It was evident not just in last week’s votes in Scotland and Sweden, but also in a wave of votes for parties of the far left and the far right in European parliamentary elections earlier this year, in the rise of the Tea Party in the United States and in instability in Japanese politics that led to six prime ministers since 2007.
The details of Scotland’s grievances with the English ruling class are almost the diametrical opposite of those, say, of the Tea Party or Swedish right-wingers. The Scots want more social welfare spending rather than less, and they have a strong antinuclear environmental streak. (Scotland’s threatened secession was less the equivalent of Texas pulling out of the United States than of Massachusetts or Oregon doing the same.)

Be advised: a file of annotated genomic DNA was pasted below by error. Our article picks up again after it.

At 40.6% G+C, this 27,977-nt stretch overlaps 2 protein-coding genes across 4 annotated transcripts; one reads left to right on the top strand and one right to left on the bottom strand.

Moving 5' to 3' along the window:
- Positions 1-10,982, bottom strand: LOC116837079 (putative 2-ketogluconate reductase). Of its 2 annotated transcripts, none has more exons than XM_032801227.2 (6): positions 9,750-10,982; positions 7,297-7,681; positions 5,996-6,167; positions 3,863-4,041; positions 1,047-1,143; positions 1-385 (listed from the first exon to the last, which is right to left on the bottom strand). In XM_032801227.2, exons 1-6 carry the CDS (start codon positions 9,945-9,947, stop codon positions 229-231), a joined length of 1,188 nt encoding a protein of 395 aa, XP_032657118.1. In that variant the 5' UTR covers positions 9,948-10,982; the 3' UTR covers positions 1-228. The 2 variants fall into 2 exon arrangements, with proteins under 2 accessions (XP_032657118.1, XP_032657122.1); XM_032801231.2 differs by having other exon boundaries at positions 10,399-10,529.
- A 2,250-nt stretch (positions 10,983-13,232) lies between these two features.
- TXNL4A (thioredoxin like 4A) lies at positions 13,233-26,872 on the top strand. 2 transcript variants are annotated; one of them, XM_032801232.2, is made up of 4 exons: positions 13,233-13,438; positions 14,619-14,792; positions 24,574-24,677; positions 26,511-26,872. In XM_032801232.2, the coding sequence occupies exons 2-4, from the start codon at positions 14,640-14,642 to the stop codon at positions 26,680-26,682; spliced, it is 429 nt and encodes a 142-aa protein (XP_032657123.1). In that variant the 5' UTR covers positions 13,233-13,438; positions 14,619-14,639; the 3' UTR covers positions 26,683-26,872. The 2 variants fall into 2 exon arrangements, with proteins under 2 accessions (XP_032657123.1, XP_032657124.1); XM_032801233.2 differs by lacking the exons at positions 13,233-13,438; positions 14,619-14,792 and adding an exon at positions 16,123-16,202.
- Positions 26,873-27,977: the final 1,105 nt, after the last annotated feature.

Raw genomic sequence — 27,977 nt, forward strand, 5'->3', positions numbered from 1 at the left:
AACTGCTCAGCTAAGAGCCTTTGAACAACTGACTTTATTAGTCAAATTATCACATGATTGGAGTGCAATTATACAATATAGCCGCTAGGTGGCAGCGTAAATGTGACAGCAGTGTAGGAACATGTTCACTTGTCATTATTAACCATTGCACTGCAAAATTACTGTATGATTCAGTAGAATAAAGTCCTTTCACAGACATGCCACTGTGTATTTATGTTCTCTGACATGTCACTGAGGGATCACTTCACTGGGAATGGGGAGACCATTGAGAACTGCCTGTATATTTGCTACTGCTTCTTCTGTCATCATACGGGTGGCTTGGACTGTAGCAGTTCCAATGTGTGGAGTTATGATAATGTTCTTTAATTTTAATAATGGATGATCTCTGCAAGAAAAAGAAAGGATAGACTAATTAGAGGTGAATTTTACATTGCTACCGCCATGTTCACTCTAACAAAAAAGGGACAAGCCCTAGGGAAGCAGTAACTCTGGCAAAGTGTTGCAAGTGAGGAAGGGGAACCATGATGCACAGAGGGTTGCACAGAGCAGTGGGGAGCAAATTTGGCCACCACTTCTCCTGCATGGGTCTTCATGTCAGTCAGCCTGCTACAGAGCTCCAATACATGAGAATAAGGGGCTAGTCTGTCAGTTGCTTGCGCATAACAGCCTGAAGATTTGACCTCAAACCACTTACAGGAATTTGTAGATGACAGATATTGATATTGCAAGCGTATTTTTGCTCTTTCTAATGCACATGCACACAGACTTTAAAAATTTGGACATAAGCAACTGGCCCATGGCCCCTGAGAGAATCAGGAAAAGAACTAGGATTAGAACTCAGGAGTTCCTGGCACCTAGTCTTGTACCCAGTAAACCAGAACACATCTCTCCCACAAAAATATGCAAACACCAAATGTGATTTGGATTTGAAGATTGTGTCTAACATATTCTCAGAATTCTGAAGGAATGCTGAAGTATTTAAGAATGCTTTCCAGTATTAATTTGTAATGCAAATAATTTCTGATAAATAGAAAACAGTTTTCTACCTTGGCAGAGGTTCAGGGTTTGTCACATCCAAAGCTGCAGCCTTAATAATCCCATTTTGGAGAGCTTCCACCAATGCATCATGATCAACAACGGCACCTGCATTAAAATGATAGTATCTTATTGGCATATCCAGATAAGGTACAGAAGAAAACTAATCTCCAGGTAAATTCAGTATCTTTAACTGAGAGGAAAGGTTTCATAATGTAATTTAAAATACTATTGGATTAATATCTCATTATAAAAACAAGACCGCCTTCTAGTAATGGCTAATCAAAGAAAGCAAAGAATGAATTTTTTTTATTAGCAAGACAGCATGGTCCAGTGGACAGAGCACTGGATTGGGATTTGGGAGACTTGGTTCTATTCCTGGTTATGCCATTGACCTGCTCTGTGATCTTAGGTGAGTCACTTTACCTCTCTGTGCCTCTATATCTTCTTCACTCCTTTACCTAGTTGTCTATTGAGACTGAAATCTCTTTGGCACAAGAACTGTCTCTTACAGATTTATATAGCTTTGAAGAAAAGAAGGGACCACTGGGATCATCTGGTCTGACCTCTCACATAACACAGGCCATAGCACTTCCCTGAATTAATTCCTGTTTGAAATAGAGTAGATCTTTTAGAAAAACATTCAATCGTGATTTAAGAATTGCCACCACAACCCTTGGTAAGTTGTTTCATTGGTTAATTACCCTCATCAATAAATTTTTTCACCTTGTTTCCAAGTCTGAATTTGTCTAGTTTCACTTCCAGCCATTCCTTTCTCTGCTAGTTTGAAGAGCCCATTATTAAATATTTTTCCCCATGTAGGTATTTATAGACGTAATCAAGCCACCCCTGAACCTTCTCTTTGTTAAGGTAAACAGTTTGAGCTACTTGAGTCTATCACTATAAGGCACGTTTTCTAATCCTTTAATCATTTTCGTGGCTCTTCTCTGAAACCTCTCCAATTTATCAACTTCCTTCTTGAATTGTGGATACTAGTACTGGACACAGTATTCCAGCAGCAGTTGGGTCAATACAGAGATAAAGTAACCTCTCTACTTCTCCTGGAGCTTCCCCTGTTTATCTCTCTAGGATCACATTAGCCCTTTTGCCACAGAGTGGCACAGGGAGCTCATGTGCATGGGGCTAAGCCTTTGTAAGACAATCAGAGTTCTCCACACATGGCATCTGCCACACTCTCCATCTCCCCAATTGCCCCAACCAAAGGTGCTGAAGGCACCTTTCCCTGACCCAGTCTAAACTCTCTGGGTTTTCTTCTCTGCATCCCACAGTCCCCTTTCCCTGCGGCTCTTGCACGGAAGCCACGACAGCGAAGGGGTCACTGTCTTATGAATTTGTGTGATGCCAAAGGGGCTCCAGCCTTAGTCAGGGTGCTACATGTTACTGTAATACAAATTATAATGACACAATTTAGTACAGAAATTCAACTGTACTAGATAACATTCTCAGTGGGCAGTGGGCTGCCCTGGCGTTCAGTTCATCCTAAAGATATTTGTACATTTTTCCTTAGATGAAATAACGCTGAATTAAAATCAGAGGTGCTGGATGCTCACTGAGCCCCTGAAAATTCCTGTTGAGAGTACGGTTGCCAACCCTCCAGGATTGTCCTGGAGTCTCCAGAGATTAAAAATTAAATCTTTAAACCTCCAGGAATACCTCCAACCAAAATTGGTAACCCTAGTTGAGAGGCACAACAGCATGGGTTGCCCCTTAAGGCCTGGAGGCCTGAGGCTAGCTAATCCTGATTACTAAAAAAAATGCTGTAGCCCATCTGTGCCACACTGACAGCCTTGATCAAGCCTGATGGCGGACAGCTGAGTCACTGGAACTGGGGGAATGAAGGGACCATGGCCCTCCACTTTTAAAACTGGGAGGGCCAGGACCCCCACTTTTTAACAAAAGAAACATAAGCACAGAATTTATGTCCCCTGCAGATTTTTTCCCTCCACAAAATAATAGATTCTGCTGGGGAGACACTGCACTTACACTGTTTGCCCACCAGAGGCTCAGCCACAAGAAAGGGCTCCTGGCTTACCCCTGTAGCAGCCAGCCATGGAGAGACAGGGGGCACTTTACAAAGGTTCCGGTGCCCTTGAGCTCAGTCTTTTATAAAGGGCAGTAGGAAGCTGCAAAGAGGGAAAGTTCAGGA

But there are always people who have disagreements with the direction of policy in their nation; the whole point of a state is to have an apparatus that channels disparate preferences into one sound set of policy choices. What distinguishes the current moment is that discontent with the way things are going is so high as to test many people’s tolerance for governing institutions as they now exist.